The 3 Rs: rock & roll & writing
Oh, music, is there anything you can’t fix?
Whether it is commiserating with me when the world seems cold or urging me to go on when all appears to be lost or pumping me up when my energy gets low, you are always there, you are always perfect.
Except when you’re not.
Your poets are our heroes. Your poetry is sublime. But your grammar sucks.
Listen, I know you’re all about staying up late and destroying hotel rooms and demanding the brown M&M’s be removed. I’m down with all that. I don’t mean to pick on you, but you do provide some great lessons in grammar.
I’m not talking about whether lyrics are “good” or “bad” – that’s personal preference. (Click here for a fun blog post on that subject from former Nazareth guitarist, now classic rock DJ, Billy Rankin.) Nor am I talking about the obnoxious overuse of “baby.” But like their freak-flag-flyin’ writers, some songs play fast and loose with the rules.
Bruce Springsteen: “Don’t make no difference what nobody says / Ain’t nobody like to be alone.”
Neil Young: “Don’t want no cash / Don’t need no money / Ain’t got no stash / This note’s for you. / Ain’t singin’ for Pepsi / Ain’t singin’ for Coke / I don’t sing for nobody / Makes me look like a joke…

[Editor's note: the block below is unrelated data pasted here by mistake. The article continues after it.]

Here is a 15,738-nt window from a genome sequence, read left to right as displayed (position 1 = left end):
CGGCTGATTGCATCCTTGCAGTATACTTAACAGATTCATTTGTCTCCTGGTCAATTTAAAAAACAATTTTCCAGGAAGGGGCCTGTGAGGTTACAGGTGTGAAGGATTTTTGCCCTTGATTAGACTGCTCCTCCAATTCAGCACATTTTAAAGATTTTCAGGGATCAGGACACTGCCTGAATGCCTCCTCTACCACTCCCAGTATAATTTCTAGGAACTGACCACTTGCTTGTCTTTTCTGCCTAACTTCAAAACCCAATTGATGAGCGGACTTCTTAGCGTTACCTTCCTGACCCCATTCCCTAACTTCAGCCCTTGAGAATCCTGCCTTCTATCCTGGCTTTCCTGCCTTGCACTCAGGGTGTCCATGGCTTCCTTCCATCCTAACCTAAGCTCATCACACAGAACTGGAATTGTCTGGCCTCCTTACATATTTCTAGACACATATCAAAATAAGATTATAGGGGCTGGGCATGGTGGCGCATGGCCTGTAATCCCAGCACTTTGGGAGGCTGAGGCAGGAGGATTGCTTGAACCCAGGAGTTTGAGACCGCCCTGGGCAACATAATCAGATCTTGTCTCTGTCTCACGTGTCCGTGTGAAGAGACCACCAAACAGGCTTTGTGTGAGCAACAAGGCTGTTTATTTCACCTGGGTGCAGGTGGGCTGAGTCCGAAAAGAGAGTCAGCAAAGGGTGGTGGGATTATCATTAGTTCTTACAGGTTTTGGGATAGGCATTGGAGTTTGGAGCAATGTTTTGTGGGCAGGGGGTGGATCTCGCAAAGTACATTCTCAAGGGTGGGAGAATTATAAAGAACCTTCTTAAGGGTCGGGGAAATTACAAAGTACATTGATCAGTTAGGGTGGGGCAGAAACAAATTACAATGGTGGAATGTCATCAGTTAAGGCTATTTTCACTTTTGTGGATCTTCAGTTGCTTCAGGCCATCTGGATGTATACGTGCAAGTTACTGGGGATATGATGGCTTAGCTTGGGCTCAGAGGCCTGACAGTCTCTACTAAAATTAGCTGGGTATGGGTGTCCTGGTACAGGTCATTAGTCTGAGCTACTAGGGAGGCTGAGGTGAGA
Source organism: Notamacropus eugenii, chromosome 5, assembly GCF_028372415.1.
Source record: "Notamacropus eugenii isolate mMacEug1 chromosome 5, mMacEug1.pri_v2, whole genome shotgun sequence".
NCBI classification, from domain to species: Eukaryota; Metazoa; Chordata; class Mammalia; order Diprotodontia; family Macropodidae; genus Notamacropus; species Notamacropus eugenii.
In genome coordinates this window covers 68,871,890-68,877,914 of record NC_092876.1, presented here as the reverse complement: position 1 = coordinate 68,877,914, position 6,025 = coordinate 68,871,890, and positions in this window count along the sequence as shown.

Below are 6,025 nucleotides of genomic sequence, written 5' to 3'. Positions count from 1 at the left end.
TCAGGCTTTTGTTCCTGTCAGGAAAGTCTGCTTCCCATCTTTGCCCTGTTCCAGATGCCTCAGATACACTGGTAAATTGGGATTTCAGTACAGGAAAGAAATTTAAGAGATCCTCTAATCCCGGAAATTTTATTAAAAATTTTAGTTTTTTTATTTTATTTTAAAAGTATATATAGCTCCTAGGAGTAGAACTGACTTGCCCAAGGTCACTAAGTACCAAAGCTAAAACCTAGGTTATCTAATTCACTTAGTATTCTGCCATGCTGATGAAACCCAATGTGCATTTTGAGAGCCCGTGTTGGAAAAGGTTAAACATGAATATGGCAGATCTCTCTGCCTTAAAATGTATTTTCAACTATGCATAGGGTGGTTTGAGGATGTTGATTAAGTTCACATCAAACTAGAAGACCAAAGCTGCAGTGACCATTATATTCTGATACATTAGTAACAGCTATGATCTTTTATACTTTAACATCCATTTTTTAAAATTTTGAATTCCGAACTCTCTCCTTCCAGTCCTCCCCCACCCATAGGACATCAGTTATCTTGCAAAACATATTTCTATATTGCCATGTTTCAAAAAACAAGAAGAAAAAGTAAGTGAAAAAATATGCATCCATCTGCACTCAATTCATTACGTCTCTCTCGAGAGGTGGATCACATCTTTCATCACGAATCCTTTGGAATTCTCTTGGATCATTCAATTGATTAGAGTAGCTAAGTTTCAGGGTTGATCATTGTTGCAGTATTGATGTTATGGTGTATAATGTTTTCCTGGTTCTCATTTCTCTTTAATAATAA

Why it’s wrong: double (and triple and quadruple) negatives.
Bob Seger: “Like a rock, standin’ arrow straight / Like a rock, chargin’ from the gate…”
Oasis: “Slowly walking down the hall / faster than a cannonball.”
Why it’s wrong: mixed metaphors.
Led Zeppelin: “In a tree by the brook there’s a songbird who sings…”
Why it’s wrong: incorrect pronoun.
The Doors: “If I was to say to you, girl, we couldn’t get much higher.”
Why it’s wrong: subjunctive (click here for an explanation).
Ringo Starr: “You know it don’t come easy.
Rod Stewart: “I couldn’t quote you no Dickens, Shelley or Keats / ’cause it’s all been said before.”
Why it’s wrong: You don’t really need an explanation, do you?
Bread: “Baby, I’m-a want you / Baby, I’m-a need you / You the only one I care enough to hurt about / Maybe I’m-a crazy…”
Why it’s wrong: File under “Huh?” This must be where Kanye got it from.
If you have other examples of bad grammar in music, please share.